Bruges, the traditional fomenter of Flemish rebellions, played a passive role. The leadership of the Flemings was assumed by Ghent, the largest of the towns, the most disputatious in defending its autonomy and privileges, and the only one whose walls had not been dismantled by the victorious French in the early part of the century. It is probable that Ghent, which lacked the banking and shipping interests of Bruges, was also the worst affected by the English embargo.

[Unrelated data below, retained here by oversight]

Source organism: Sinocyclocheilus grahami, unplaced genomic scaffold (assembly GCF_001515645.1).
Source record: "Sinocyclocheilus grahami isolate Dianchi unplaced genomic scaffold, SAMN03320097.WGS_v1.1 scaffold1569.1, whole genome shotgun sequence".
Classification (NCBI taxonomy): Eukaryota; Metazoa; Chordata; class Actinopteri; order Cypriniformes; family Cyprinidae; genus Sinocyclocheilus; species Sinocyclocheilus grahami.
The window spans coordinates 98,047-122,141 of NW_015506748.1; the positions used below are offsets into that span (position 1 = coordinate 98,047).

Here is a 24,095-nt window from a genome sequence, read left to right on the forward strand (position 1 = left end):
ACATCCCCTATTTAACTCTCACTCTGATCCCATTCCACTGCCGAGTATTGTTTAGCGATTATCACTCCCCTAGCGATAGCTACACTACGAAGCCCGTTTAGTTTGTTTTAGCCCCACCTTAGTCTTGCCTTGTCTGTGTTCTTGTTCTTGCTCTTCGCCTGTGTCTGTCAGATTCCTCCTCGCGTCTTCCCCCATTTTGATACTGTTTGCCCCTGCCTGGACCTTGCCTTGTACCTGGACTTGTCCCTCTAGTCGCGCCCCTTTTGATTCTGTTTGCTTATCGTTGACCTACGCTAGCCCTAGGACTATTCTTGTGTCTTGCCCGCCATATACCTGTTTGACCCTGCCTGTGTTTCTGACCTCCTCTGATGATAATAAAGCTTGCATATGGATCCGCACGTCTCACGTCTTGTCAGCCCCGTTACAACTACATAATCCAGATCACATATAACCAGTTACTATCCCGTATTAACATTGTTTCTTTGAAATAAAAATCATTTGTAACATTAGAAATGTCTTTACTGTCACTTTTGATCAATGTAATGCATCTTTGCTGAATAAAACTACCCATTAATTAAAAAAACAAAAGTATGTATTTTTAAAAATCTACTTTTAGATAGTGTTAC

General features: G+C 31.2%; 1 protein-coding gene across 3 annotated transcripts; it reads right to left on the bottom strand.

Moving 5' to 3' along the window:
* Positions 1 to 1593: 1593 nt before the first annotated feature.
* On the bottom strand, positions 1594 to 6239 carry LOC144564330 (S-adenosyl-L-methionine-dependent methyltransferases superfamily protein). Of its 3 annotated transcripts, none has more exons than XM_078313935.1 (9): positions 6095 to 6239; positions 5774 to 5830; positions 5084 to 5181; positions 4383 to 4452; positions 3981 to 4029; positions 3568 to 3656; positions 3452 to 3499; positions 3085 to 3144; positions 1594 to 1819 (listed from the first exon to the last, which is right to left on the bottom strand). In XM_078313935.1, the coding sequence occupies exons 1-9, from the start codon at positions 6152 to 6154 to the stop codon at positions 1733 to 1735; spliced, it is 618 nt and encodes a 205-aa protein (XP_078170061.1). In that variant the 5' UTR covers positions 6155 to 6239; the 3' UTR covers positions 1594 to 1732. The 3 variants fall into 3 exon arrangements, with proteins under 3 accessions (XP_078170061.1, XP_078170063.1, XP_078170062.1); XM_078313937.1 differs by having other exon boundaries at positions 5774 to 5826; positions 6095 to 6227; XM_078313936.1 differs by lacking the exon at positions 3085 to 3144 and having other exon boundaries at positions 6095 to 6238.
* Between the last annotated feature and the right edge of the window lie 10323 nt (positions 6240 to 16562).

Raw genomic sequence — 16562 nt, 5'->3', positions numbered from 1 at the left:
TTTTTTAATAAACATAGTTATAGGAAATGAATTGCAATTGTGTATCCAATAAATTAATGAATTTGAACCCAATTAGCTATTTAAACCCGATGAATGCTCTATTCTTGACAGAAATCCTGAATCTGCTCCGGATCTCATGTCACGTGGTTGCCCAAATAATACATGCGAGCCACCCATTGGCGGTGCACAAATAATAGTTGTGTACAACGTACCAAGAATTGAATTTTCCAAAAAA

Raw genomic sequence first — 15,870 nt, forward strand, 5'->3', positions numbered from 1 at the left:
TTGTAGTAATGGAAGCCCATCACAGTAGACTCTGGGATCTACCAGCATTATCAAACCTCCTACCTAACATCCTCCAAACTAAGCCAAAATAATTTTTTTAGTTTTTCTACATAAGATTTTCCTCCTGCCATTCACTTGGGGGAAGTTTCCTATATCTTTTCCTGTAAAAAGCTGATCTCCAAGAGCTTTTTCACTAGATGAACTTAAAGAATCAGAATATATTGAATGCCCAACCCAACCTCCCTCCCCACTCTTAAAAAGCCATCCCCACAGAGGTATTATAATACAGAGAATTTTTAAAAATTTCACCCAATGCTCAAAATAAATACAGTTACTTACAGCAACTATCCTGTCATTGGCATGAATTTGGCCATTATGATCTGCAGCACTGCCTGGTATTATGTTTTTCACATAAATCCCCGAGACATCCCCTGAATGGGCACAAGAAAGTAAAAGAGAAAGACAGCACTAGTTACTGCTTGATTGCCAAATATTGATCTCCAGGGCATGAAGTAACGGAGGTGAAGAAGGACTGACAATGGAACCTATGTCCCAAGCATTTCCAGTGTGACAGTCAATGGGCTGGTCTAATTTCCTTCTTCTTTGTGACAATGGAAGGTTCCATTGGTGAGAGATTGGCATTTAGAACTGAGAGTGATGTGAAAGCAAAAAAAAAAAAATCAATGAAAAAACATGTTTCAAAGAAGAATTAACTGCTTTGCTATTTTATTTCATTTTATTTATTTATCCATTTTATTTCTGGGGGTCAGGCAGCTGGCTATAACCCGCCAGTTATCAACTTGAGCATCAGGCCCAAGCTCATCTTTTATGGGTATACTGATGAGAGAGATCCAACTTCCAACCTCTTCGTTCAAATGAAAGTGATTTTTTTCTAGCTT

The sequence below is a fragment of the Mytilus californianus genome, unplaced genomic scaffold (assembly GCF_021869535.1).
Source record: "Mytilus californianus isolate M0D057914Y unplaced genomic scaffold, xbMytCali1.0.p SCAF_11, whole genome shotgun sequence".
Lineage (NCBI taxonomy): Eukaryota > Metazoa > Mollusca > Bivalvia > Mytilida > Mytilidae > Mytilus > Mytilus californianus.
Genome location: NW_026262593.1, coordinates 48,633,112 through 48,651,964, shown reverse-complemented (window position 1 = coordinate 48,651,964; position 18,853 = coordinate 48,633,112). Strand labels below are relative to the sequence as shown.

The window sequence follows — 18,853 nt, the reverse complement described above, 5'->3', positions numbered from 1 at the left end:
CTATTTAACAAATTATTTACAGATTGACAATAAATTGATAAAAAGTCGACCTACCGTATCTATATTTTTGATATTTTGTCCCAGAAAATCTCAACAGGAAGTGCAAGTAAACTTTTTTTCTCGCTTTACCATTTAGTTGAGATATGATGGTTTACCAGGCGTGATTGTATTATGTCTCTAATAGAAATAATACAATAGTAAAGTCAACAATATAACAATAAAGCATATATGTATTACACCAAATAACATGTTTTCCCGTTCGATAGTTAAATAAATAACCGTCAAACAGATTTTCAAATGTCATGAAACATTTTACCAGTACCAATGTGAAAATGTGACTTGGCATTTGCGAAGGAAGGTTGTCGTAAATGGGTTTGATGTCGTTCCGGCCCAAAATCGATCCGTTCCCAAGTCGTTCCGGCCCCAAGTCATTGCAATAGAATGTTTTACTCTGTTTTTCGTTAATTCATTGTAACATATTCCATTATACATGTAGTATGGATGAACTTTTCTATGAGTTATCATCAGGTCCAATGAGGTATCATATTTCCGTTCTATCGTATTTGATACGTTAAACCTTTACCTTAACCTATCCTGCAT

In the early months of 1337 the main Flemish advocate of an accommodation with England was an urban knight called Sohier de Courtrai, a well-known figure in the politics of Ghent who was influential enough to merit a pension from both sides. According to French accounts, which are to some extent corroborated by the English records, he was trying to persuade the men of Ghent and Bruges to declare for Edward’s continental coalition and was buying friends with English money. But Sohier was indiscreet. During the early summer of 1337 he had some conversations with English agents at Ghent which were reported to the French government. As a result he was arrested by the Count’s officers on 6 July 1337 and charged with treason.85 The affair of Sohier de Courtrai opened the eyes of the French government to the weakness of their position in Flanders. It also made that position weaker still. For as a citizen of Ghent Sohier was entitled to trial before the courts of the town and ought not to have been arrested on the King’s orders. Philip VI’s ministers were taken aback by the strength of the reaction. They were well aware of the delicate condition of Flanders and of the importance of placating public opinion there. Although they did not release Sohier de Courtrai they made other concessions which might have had even wider appeal. In August 1337 it was decided that the indemnities for past rebellions, now some two years in arrears, would be reduced. A commission of no less than five senior royal councillors was sent to Bruges to announce this concession. Further reductions followed quickly, and in November 1337, after Walter Mauny’s descent on the Scheldt estuary, the Bishop of Thérouanne arrived with fresh messages from the King of France promising that the indemnities would be not only reduced but entirely remitted if he could be satisfied of the Flemings’ loyalty.86